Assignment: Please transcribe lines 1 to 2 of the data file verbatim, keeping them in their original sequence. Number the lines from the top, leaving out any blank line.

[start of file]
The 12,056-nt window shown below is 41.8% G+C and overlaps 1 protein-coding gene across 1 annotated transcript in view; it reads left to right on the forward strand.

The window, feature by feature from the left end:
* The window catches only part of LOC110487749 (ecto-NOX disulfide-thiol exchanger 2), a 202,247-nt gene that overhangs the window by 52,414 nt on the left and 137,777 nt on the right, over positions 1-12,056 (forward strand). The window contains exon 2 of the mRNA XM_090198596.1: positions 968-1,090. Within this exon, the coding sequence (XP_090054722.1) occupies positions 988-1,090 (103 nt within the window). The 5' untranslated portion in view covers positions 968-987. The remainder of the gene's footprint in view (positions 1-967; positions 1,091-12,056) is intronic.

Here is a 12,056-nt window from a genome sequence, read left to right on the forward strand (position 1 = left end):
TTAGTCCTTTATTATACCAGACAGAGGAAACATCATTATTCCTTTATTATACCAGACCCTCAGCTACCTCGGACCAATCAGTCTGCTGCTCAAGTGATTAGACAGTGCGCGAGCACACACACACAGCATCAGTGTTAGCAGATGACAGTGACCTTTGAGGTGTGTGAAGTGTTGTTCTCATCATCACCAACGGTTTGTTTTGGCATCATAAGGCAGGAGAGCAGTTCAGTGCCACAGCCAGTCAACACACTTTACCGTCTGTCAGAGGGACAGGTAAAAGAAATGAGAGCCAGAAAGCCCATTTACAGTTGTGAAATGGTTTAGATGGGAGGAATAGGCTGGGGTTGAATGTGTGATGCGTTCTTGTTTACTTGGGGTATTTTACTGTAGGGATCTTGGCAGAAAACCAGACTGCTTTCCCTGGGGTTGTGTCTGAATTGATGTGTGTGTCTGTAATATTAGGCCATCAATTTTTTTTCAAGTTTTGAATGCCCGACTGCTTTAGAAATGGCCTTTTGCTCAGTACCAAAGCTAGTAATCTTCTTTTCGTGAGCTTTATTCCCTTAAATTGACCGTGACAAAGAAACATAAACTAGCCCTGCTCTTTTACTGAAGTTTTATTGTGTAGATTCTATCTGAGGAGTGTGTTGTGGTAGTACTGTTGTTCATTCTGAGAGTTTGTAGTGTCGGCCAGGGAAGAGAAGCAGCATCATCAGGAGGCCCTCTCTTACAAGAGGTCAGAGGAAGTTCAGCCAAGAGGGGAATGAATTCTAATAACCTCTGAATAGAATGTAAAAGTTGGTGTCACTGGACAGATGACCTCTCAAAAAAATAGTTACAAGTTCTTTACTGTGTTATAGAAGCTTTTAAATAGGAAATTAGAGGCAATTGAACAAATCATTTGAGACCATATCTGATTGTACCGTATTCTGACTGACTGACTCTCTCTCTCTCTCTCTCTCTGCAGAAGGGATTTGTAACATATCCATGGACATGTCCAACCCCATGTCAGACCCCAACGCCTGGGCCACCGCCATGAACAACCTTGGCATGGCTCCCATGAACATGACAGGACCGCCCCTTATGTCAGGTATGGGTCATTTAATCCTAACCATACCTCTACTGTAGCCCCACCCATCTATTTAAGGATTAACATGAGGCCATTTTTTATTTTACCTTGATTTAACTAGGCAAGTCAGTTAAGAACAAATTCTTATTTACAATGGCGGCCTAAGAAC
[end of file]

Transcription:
The 12,056-nt window shown below is 41.8% G+C and overlaps 1 protein-coding gene across 1 annotated transcript in view; it reads left to right on the forward strand.

The window, feature by feature from the left end: